Manifest celebration gets back to its roots

By Editorial Board

For as long as Columbia has been an accredited institution, the one thing that has, and still does, set it apart from other colleges is its unconventional forms of school spirit.

Without any mascot or school colors (though we do boast the “Create Change” half-dot), much of Columbia’s appeal has been its unique student experience and events that have the ability to not only draw a college crowd, but one from all across the city.

Manifest, the end-of-the-year urban arts festival that draws thousands of people from both inside and outside of the Columbia community, has been the one event in recent years to show off the college’s unique flavor.

Though the event is intended to be a showcase for graduating seniors to display their work, in past years, it has also been a free concert event, featuring the performances of artists like OK Go and Lupe Fiasco.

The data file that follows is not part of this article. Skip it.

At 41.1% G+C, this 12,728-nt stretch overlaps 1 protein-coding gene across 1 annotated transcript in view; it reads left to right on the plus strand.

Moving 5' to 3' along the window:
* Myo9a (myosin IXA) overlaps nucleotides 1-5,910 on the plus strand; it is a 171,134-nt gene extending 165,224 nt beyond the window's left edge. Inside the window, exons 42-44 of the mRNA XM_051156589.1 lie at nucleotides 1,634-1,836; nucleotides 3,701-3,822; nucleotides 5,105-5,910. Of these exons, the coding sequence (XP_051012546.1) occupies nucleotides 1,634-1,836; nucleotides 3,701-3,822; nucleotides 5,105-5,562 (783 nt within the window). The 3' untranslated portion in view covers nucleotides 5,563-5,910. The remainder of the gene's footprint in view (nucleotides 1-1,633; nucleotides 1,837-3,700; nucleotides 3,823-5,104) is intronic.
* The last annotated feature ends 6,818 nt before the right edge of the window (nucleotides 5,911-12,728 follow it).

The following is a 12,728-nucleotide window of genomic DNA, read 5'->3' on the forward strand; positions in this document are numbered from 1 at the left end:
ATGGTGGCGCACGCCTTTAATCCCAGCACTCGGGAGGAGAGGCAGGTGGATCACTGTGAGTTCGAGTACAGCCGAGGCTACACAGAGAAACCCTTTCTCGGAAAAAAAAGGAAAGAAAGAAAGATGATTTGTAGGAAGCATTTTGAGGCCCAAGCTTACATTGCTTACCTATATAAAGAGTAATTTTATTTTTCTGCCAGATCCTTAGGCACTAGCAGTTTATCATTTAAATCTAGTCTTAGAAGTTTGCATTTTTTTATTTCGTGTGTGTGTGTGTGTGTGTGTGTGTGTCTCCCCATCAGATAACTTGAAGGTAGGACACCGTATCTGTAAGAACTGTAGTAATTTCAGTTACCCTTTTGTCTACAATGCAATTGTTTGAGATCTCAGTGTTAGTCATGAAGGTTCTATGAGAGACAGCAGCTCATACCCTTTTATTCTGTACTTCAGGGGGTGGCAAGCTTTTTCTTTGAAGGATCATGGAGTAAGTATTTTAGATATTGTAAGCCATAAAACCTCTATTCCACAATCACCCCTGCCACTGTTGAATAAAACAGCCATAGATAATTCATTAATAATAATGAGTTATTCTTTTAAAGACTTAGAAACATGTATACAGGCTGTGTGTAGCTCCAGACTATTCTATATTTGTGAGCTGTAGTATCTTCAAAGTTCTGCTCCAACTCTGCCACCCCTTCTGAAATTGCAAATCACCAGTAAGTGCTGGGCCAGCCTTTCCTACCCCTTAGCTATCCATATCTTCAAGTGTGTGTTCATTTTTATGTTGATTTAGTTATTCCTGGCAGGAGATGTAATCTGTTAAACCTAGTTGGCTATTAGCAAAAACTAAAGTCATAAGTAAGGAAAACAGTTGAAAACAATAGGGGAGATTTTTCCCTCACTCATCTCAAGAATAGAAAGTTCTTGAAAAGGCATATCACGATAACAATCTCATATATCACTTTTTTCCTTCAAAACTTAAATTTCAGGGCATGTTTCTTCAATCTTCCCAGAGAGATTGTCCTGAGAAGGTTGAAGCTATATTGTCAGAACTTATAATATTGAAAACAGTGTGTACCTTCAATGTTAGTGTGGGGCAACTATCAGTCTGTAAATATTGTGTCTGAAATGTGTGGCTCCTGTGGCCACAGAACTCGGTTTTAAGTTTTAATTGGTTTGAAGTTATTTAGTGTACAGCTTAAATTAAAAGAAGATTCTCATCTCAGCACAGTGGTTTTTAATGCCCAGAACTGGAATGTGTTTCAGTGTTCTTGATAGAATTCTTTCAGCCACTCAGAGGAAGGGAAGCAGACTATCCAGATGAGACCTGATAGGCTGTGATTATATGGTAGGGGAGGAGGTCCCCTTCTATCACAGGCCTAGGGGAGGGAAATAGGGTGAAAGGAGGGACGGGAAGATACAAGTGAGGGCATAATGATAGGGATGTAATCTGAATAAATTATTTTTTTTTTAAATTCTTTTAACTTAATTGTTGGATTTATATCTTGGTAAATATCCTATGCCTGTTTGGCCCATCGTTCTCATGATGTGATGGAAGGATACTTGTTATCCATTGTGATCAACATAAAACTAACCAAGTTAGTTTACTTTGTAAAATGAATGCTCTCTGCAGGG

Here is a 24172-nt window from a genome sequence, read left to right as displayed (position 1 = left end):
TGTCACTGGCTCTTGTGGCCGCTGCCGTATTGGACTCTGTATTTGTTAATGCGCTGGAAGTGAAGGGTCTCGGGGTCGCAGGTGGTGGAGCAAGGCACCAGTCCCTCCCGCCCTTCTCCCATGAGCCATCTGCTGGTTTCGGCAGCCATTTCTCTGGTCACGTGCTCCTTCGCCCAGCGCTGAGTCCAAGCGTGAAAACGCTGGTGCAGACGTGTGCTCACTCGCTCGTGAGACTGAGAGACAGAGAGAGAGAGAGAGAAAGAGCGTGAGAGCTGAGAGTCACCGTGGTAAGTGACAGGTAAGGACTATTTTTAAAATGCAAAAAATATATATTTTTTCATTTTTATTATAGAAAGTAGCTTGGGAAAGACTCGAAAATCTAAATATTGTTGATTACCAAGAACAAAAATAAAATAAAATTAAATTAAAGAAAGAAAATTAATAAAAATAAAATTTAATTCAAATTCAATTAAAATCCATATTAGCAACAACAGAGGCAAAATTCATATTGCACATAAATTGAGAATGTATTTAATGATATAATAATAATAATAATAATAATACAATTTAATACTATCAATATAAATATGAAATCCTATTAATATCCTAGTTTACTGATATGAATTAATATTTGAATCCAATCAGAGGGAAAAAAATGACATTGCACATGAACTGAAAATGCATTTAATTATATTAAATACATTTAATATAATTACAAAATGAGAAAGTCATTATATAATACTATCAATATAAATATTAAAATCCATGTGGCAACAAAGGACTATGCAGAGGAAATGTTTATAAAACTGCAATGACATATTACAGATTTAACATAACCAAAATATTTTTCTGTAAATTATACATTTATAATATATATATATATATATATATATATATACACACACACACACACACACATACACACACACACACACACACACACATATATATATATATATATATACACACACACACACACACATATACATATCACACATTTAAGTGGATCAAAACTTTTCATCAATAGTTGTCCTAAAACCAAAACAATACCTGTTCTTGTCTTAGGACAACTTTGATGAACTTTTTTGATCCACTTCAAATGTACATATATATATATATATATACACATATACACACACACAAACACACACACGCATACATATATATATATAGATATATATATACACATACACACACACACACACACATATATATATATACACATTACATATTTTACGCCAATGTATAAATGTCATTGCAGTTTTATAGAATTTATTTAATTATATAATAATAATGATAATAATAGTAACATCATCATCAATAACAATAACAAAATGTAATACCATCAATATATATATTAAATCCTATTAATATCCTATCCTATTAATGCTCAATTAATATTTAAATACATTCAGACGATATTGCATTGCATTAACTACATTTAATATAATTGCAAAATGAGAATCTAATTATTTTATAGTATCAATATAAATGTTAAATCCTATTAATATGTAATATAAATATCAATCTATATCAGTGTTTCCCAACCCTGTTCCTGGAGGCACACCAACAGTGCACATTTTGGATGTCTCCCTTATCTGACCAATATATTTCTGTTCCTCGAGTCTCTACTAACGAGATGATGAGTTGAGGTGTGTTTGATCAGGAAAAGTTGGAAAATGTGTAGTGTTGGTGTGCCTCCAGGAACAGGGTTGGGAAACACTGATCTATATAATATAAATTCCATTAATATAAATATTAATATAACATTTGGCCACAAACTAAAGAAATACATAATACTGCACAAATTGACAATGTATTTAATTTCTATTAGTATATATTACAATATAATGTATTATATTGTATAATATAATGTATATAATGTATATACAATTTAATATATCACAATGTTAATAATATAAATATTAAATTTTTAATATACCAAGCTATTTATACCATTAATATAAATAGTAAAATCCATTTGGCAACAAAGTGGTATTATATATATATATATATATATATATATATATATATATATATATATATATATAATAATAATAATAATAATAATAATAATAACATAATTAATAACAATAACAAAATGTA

This year, however, due to funding issues, there will be no headlining band performing at Manifest, allowing students to place a stronger emphasis on what the event is originally intended for: showing off artwork and projects after years of hard work.

While some students and Chicagoans have attended Manifest in past years solely for the live performance, it seems as if the cancellation has been a blessing in disguise. The concert aspect of Manifest has undoubtedly been a big draw for the college, but even without it, you can’t deny that something wonderful has been happening.

This year, as opposed to others, it seems as if more students than ever are getting involved with making Manifest a success, even those who aren’t graduating. There have been entire courses throughout various departments, devoted to planning and organizing Manifest festivities, giving students the hands-on experience in putting together a huge event.

This surge in student involvement is proof that with a little hard work and a lot of teamwork, other events at Columbia also have potential to be successful if the college takes cues from Manifest.

Many people could agree that student involvement at Columbia hasn’t always been sky high. While this success can be attributed to a number of different factors, it’s important for the college to step back and take a look at the collaboration and participation in this year’s Manifest as a sign of good things to come for Columbia and its student body—a true sign of creating change.

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